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Bill Would Expand Right To Self Defense
Lori Townsend, APRN – Anchorage
A State House bill that would expand the right to self defense in Alaska has been getting increased attention, in part because of the Trayvon Martin case.
Florida, where Martin was shot last month, passed a similar law in 2005. HB80 would change the definition of when Alaskans can use deadly force.
Currently Alaska law says you can defend yourself if you’re threatened or attacked in your home, business, at risk of being car jacked or defending a child or family member regardless of where you are, or if you’re a police officer. HB80 would drop the current requirement that in all circumstances other than the home, business or car, you have a duty to retreat if you can do so with “complete safety.” Anchorage prosecutor James Fayette, who testified against the proposal, says an unintended consequence could be an easier path for criminals.
Fayette works for the Anchorage District Attorney’s office, but stresses he’s speaking out as a citizen and long time prosecutor, not as a representative of the DA’s office.
Similar laws expanding the right to self defense such as Florida, where it’s referred to as the Stand your Ground statute, have been sponsored by the National Rifle Association. Republican Representative Mark Nueman is from the Mat Su Valley’s Big Lake area. Nueman says more than 20 states now have removed the duty to retreat. Nueman says he is an NRA member but that’s not necessarily why he sponsored the legislation.
But James Fayette says the law does allow Alaskans to protect themselves or their family members now in the settings Nueman describes. The standard is you must walk away if you can do so with complete safety. He says the duty to retreat is based on the premise that there will be times when it’s better for people to walk away rather than take a life.
Representative Nueman says there were no changes made to the justification part of the current law. He says if you’re a gang member or intoxicated, you can’t claim self defense. But Nueman and Fayette both say almost all people who use deadly force claim self defense in court. Nueman says that’s just the way it is.
The bill has already passed the house. Senator Hollis French, a Democrat from Anchorage, said although he had concerns about the bill he agreed to pass it out of the judiciary committee and send it to Senate Finance. A similar bill in Minnesota was vetoed recently. In the Florida case, the man who claimed self defense and shot Trayvon Martin has not been charged with any crime.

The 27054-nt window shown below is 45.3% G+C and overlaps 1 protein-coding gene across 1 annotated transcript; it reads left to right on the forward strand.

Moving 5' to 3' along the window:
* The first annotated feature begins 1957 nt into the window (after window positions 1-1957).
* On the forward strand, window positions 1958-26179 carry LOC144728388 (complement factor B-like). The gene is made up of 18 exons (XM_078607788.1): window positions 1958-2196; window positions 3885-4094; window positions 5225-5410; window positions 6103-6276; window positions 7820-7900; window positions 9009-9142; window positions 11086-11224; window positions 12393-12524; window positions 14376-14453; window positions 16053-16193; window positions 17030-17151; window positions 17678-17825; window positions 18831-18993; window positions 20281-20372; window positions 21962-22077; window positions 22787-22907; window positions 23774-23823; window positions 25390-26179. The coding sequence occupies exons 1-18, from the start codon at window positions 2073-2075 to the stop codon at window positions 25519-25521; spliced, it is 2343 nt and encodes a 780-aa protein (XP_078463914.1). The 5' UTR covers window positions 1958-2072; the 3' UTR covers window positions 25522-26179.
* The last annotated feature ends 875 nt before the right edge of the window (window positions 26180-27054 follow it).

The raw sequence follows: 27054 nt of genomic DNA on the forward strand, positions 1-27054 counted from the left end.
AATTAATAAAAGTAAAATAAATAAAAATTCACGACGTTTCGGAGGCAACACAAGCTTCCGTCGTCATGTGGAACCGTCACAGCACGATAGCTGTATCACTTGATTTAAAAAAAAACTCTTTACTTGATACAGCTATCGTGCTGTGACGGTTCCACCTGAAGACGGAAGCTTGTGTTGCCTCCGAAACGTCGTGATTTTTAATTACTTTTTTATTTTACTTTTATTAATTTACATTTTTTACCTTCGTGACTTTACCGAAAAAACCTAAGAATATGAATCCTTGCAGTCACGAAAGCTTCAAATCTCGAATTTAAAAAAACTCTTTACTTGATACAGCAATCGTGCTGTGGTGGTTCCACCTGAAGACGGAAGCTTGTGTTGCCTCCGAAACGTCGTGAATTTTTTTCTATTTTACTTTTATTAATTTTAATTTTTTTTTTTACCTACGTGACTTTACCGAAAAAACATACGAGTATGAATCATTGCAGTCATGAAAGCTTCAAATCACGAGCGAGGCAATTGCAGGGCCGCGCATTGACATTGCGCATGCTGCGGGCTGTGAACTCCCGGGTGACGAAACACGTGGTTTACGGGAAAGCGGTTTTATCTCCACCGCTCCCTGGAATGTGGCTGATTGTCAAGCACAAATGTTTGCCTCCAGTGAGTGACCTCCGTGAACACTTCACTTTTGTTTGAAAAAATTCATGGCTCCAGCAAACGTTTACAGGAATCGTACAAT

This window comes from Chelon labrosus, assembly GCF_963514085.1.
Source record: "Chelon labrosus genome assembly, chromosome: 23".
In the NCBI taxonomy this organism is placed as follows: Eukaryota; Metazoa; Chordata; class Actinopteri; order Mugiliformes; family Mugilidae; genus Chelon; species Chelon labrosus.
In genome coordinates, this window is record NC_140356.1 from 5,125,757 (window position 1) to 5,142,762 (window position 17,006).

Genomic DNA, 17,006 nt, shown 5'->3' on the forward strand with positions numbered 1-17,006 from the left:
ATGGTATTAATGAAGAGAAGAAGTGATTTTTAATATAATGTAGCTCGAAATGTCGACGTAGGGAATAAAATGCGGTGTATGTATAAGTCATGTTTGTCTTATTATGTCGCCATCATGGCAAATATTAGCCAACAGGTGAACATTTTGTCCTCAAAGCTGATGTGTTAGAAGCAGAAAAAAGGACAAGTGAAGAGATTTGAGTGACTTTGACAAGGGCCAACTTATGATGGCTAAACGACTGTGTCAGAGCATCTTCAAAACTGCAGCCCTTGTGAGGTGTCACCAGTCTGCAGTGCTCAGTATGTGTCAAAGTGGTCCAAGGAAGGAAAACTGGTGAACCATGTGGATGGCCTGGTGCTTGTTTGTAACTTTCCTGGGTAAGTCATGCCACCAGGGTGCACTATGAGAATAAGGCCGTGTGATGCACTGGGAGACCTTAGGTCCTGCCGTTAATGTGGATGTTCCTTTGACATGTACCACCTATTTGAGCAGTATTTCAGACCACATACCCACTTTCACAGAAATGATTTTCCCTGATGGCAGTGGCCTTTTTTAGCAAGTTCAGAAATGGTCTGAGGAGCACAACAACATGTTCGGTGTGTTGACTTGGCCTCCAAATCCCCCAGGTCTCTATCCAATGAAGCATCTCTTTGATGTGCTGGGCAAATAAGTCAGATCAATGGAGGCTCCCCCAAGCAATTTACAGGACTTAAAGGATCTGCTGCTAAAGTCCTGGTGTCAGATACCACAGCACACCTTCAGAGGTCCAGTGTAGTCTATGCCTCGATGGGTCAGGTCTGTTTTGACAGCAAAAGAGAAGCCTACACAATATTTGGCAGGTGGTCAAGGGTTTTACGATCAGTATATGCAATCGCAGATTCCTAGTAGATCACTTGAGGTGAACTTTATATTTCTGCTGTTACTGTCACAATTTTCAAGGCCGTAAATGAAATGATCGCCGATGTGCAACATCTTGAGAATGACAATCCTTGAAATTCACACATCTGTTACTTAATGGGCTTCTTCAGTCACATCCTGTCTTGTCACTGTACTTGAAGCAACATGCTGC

Senate Impatient Waiting For Tax Data
Dave Donaldson, APRN – Juneau
The Senators working on a final version of a bill amending the tax on oil and gas today (Monday) pressed the Parnell administration for reliable data justifying their proposed changes. Lawmakers don’t have audited information to support the Parnell administration’s claims about the law.
No Major Cuts Expected In Alaska Military Forces
Tim Ellis, KUAC – Fairbanks
The Army’s top general said last week that its leaders don’t plan on making any major cuts in its forces in Alaska. Army Chief of Staff General Ray Odierno’s responses to inquiries by Senator Lisa Murkowski come amidst federal budget cutting efforts, and uncertainty about Alaska’s military future persists.
Alaska Native Leaders Address FASD
Joaqlin Estus, KNBA – Anchorage
Alaska Native leaders from across Alaska were in Anchorage last week for a conference to address Fetal Alcohol Spectrum Disorder. They heard from birth mothers, young adults affected with FASD, and a number of people working to end the nation’s leading preventable birth defect.
Filmmaker Argues For Universal Health Insurance
Casey Kelly, KTOO – Juneau
With the U.S. Supreme Court hearing oral arguments in the health care reform case this week, the debate over access to affordable insurance is in the news.
A new PBS documentary airing on Alaska One television Tuesday examines low cost, quality health care in the United States. U.S. Health Care: The Good News finds that communities with the most affordable care have a system in place to cover the most people.
It’s by journalist T.R. Reid, who was in Alaska last week.
Local Schools To State: It’s About The Money
Dave Donaldson, APRN – Juneau
The State House today (Monday) opened its weeklong focus on education with an overview of what Alaska has done for local schools.
‘Parks For All’ Tied To Prop 3
Daysha Eaton, KSKA – Anchorage
Among the propositions on the Anchorage municipal election ballot April 3rd, is one that means a lot to one little girl. Her name is Anna and she likes to go to the park. KSKA’s Daysha Eaton explains how Proposition 3 could give her a place to play.
Fifty Complete White Mountain 100
Emily Schwing, KUAC – Fairbanks
Fifty competitors have completed the third annual White Mountains 100 north of Fairbanks. They set out early Sunday morning for the ultra-distance, human powered race. A handful of racers are still out on the trail.